Housing starts are already close to 2012 numbers
With three months remaining in 2013, local builders had nearly exceeded the number of housing starts recorded in Red Deer during all of last year.
Canada Mortgage and Housing Corp. reported on Tuesday that work had begun on 566 homes in the city from January to September. That marked a 27 per cent increase over the nine-month tally of 447 in 2012, and was just two starts shy of last year’s total.
As of Sept. 30, there were 294 starts on single-detached homes in the city, up from 262 the previous year. Multi-family projects added 272, as compared with 185 for the same period in 2012.
In September alone, there were 47 housing starts in Red Deer, including 29 single-detached projects. Last September, there were 20, with all of these coming in the single-detached category.
In the case of Alberta’s urban municipalities with 50,000 or more people, Edmonton, Lethbridge, Red Deer and the Regional Municipality of Wood Buffalo had seen more housing starts this year than for the same period in 2012. Calgary, Grande Prairie and Medicine Hat all experienced decreases.
Among communities with 10,000 to 49,999 residents, the city of Lacombe had 56 starts on single-detached homes and 19 in multi-family projects from January to September. That was down from the same period in 2012, when there were 60 single-detached starts and 111 in the multi-family category.
The town of Sylvan Lake was up when it came to single-family projects, to 97 from 92; and also multi-family development, to 89 units from 80.
Nationally, the pace of housing starts picked up in September, boosted by a jump in projects such as condos, townhouses and apartments, said CMHC.
“The slight firming in the trend level of housing starts is consistent with the renewed strength seen in the existing home market this year,” TD Bank economist Leslie Preston said in a report.
“However, we continue to expect that the extended period of overbuilding in the Canadian housing market is on its last legs. Putting some perspective on today’s number, the trend pace of homebuilding is 16 per cent below last year’s peak.”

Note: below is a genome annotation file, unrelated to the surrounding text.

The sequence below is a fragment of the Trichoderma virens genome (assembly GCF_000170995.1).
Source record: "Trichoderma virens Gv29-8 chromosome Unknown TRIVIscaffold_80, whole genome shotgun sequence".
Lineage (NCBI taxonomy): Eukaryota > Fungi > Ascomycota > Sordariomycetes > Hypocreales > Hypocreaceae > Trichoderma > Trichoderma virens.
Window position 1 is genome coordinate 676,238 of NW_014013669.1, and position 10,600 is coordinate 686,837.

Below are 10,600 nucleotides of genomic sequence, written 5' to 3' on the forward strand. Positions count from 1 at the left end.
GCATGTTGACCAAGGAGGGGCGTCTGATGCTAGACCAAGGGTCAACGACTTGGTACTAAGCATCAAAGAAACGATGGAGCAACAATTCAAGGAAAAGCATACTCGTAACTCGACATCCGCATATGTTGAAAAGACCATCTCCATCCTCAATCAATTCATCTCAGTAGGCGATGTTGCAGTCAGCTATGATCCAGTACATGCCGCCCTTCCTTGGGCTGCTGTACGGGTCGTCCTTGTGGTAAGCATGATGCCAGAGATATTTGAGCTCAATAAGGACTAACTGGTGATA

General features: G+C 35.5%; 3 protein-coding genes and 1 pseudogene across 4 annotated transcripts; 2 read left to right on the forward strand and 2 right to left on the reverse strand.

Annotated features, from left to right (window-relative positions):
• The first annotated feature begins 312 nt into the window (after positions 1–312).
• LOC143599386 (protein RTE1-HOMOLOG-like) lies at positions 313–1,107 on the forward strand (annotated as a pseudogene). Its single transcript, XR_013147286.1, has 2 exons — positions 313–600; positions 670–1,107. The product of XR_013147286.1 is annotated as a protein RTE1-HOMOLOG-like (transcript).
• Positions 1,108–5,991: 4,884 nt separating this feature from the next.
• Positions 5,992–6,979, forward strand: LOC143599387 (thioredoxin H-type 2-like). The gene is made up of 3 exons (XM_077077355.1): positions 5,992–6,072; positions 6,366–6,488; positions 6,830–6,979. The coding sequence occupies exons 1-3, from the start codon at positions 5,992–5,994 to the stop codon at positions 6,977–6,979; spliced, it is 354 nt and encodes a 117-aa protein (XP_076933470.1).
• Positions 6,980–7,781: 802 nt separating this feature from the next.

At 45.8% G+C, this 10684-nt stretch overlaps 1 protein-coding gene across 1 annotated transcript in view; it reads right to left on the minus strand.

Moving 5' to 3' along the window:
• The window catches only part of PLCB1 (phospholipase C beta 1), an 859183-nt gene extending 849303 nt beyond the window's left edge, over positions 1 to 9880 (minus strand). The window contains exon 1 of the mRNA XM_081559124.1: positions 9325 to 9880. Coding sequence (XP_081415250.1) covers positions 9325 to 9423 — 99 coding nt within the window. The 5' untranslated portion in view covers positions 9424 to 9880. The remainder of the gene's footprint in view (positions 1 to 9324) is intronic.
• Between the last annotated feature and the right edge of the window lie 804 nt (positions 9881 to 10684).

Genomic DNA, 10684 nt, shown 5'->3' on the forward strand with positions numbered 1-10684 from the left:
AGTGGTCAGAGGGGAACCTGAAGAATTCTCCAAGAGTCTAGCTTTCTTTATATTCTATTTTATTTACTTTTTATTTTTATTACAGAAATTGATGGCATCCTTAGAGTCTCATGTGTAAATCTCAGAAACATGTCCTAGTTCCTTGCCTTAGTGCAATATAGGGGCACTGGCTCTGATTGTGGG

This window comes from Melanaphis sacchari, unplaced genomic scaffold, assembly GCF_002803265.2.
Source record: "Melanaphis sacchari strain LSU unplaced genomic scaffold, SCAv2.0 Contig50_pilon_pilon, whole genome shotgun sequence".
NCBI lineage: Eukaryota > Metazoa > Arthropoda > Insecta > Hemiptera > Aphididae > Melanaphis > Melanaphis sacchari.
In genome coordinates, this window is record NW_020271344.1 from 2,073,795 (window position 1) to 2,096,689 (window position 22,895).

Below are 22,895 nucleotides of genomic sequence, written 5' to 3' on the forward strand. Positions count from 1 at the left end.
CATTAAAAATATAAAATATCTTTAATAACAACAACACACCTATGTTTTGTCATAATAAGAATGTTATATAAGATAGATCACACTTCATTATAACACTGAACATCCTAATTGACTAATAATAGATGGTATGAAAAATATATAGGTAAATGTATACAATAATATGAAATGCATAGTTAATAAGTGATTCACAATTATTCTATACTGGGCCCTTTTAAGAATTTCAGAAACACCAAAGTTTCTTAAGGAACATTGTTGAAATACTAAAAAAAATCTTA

The pickup in housing starts came as sales of existing homes also gathered steam.
The Canadian Real Estate Association reported last month that August sales through the Multiple Listings Service were up 11.1 per cent from a year ago when Ottawa tightened mortgage rules and sent a chill through the market.
Since then, however, home sales have bounced back, helped by interest rates which, until recently, have remained near record lows.
CMHC said Tuesday that the increase in housing starts came as starts in urban areas rose 4.3 per cent in September and multiple-unit projects increased 5.9 per cent. Urban starts of single-family homes increased 1.4 per cent.
Royal Bank economist David Onyett-Jeffries said the strength is consistent with the pickup in resales over the past six months.
“As we move into 2014, we anticipate that the demand for housing will moderate as affordability deteriorates against a backdrop of elevated home prices and rising interest rates and result in a moderation in new home construction,” Onyett-Jeffries said.
Regionally, the seasonally adjusted annual rate of urban starts increased in Atlantic Canada, the Prairies, British Columbia and Quebec and fell in Ontario.
With files from The Canadian Press.